The only change when the difficulty level ramps up here is the number of features selected by each guard. As before, each pair of guards are concerned with a certain feature type (hair, eyes etc) - in the example below, the vertical pair choose hair and the horizontal pair choose eyes. However, rather than one guard selecting one characteristic from that type (i.e. only allowing glasses up the right-hand path), one guard selects two characteristics from that type, while Zoombinis with the remaining three characteristics go up the other path.
Initially, I couldn't see the connection between Very Very Hard and the other three levels of difficulty. On the only available half-decent walkthrough, I found the following advice:
Very Very Hard: One of the large rocks will not accept roughly half the Zoombinis for varied reasons; one of the small rocks will not accept roughly half the Zoombinis for varied reasons. These reasons usually are: Having 1 of 2 features, having a combination of 2 features, or having 1 of 3 features.
- One of the vertical and one of the horizontal guards have specific rules about which characteristics will be allowed, while the other guard in their pair allows the complement of that set - identical to the rule structure all the way through so far.
- The "rule picking" guards still pick two characteristics each, but there are two crucial differences between Very Hard and Very Vary Hard:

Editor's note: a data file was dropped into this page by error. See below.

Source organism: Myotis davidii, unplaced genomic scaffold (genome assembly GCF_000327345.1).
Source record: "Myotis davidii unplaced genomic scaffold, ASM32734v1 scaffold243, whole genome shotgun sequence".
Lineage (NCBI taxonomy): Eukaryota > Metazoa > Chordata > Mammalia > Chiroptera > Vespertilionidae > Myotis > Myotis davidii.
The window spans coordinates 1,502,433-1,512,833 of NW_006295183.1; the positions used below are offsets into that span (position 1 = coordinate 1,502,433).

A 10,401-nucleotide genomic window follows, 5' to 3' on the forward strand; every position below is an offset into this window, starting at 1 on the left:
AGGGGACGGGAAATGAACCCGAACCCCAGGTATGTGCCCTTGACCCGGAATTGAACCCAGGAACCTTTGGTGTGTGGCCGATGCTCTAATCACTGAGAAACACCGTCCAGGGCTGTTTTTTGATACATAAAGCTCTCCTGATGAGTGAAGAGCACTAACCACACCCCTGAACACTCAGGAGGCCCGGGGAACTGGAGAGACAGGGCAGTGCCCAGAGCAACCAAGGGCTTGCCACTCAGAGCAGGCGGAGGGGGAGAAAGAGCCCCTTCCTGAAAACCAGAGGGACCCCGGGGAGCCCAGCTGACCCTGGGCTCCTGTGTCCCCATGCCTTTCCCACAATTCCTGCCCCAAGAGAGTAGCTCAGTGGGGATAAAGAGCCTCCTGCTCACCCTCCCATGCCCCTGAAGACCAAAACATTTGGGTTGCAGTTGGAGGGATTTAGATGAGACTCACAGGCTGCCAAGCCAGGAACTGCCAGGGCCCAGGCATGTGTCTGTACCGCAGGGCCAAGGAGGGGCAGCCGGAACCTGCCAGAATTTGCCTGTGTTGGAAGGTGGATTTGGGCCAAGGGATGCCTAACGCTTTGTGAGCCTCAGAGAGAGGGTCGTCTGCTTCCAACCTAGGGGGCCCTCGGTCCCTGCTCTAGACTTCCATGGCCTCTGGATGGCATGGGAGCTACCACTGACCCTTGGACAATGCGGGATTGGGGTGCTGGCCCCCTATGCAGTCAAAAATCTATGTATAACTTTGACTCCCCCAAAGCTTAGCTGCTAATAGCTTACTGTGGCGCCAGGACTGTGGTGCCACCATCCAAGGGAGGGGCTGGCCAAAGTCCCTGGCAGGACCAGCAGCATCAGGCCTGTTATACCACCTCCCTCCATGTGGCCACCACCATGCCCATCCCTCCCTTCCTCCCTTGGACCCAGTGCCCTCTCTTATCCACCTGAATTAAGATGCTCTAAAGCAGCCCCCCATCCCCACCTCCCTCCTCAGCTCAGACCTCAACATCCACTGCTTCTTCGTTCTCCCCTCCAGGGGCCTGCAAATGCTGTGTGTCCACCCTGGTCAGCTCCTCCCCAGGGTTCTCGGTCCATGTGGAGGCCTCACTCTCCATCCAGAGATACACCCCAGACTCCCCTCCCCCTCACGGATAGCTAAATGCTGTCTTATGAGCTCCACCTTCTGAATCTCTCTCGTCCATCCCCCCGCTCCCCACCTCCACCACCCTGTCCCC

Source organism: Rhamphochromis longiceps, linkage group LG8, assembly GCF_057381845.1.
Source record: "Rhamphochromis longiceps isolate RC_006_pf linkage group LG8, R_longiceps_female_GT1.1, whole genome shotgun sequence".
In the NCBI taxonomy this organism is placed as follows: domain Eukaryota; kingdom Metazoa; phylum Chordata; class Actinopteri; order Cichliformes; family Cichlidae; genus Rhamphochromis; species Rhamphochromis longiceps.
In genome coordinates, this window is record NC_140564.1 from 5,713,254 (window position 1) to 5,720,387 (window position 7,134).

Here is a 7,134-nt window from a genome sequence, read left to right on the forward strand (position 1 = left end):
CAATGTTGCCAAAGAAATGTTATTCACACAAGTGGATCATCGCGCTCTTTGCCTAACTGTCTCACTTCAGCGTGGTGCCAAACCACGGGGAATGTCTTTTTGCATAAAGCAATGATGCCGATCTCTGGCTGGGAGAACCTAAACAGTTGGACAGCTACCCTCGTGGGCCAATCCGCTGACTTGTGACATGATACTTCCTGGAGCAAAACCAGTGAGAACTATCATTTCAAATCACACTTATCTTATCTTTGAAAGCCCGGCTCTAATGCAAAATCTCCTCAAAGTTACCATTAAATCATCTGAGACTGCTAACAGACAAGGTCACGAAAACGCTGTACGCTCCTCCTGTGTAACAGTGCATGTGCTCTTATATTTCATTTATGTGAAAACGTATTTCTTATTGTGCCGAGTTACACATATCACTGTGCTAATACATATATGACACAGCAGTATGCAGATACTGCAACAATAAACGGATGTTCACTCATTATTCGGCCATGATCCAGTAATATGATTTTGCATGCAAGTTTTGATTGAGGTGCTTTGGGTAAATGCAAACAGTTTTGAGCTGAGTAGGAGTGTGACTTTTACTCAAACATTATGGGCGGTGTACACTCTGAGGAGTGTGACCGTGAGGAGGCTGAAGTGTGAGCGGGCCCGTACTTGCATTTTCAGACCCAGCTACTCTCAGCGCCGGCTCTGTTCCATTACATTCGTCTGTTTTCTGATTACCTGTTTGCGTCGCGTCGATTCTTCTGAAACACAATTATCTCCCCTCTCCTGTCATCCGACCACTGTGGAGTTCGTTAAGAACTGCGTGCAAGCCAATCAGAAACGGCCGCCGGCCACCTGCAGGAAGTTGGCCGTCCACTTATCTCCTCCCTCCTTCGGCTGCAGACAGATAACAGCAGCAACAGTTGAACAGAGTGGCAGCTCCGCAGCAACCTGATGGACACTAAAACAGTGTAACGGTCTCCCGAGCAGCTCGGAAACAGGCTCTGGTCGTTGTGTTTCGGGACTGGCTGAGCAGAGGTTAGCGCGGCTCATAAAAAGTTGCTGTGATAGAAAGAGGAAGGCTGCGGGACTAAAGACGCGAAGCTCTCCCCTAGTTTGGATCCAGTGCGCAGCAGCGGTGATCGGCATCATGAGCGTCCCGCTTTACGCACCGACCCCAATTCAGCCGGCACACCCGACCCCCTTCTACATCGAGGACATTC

- Firstly, each guard picks two rules from different characteristic types - in the example below, the vertical guards care about hair and eyes, while the horizontal guards care about noses and feet.
- Secondly, each rule is now better worded as an undesirable characteristic - such as the left-hand guard refusing to admit springs or green noses in the example below. This leads to the player placing Zoombinis according to the features they don't have, which is a subtly different kind of thinking.
- The four rules picked by the two guard pairs completely cover each set of characteristic types in each puzzle - one guard picks two from hair, eyes, nose and feet, leaving the other guard with the remaining two characteristic types.
However, when I started to put the labelling and diagrams together, I noticed the little chap I've highlighted in yellow - he doesn't appear immediately problematic as he's not actually "breaking" any of the rules. However, with the rule set as it is, there's no explanation for why he's not in the bottom-left cave rather than bottom-right.